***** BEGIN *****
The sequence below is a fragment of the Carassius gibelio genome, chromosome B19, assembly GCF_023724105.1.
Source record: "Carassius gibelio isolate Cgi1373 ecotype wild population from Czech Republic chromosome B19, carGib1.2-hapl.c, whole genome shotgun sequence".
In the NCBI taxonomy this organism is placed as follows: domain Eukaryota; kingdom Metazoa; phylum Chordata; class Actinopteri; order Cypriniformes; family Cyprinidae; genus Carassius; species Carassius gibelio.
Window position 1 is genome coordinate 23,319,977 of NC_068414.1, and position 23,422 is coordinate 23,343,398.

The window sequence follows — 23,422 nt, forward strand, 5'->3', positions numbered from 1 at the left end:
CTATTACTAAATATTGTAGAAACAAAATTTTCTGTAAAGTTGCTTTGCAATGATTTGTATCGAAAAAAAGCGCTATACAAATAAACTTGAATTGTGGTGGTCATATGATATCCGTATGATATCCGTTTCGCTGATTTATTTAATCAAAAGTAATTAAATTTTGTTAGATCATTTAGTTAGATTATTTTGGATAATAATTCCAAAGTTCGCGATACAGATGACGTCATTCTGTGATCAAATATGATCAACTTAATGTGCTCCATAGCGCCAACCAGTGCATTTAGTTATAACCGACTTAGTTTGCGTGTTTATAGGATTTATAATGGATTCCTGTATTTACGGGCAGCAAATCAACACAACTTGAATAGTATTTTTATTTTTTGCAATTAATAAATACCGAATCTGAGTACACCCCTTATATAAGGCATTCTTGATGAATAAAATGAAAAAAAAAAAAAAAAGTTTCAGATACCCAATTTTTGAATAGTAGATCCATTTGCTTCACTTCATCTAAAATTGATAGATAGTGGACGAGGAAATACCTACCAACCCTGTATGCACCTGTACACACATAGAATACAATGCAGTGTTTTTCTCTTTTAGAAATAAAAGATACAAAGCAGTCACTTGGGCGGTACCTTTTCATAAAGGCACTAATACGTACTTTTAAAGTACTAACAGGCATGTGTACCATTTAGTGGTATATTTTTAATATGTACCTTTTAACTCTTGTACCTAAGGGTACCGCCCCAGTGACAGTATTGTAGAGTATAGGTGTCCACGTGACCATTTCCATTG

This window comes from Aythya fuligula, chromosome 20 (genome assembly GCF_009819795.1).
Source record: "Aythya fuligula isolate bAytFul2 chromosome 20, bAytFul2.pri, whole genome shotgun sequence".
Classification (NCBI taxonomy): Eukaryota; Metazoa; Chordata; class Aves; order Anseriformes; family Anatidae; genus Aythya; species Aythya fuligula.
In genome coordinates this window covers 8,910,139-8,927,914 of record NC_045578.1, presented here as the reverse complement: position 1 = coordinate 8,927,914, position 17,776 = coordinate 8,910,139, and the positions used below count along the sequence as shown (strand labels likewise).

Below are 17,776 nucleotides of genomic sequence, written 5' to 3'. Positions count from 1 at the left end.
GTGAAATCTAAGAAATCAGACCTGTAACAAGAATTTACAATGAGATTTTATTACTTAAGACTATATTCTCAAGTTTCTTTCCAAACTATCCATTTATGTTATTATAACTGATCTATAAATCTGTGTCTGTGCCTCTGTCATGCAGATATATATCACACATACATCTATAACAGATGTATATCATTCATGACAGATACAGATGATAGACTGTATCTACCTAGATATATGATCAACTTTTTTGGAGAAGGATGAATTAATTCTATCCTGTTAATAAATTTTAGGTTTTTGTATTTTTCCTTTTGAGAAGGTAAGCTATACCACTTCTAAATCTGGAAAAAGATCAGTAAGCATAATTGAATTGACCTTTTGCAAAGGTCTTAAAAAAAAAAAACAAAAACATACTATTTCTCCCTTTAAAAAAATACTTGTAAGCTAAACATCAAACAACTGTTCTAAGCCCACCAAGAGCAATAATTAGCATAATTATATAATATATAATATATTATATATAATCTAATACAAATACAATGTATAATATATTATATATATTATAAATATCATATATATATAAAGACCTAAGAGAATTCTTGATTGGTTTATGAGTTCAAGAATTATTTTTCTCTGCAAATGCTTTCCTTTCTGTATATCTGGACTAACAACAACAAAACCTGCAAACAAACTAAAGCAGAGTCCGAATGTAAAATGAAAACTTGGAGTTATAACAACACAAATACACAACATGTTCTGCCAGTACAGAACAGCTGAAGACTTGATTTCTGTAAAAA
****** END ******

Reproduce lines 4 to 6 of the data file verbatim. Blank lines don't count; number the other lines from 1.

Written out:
Window position 1 is genome coordinate 23,319,977 of NC_068414.1, and position 23,422 is coordinate 23,343,398.

The window sequence follows — 23,422 nt, forward strand, 5'->3', positions numbered from 1 at the left end:
CTATTACTAAATATTGTAGAAACAAAATTTTCTGTAAAGTTGCTTTGCAATGATTTGTATCGAAAAAAAGCGCTATACAAATAAACTTGAATTGTGGTGGTCATATGATATCCGTATGATATCCGTTTCGCTGATTTATTTAATCAAAAGTAATTAAATTTTGTTAGATCATTTAGTTAGATTATTTTGGATAATAATTCCAAAGTTCGCGATACAGATGACGTCATTCTGTGATCAAATATGATCAACTTAATGTGCTCCATAGCGCCAACCAGTGCATTTAGTTATAACCGACTTAGTTTGCGTGTTTATAGGATTTATAATGGATTCCTGTATTTACGGGCAGCAAATCAACACAACTTGAATAGTATTTTTATTTTTTGCAATTAATAAATACCGAATCTGAGTACACCCCTTATATAAGGCATTCTTGATGAATAAAATGAAAAAAAAAAAAAAAAGTTTCAGATACCCAATTTTTGAATAGTAGATCCATTTGCTTCACTTCATCTAAAATTGATAGATAGTGGACGAGGAAATACCTACCAACCCTGTATGCACCTGTACACACATAGAATACAATGCAGTGTTTTTCTCTTTTAGAAATAAAAGATACAAAGCAGTCACTTGGGCGGTACCTTTTCATAAAGGCACTAATACGTACTTTTAAAGTACTAACAGGCATGTGTACCATTTAGTGGTATATTTTTAATATGTACCTTTTAACTCTTGTACCTAAGGGTACCGCCCCAGTGACAGTATTGTAGAGTATAGGTGTCCACGTGACCATTTCCATTG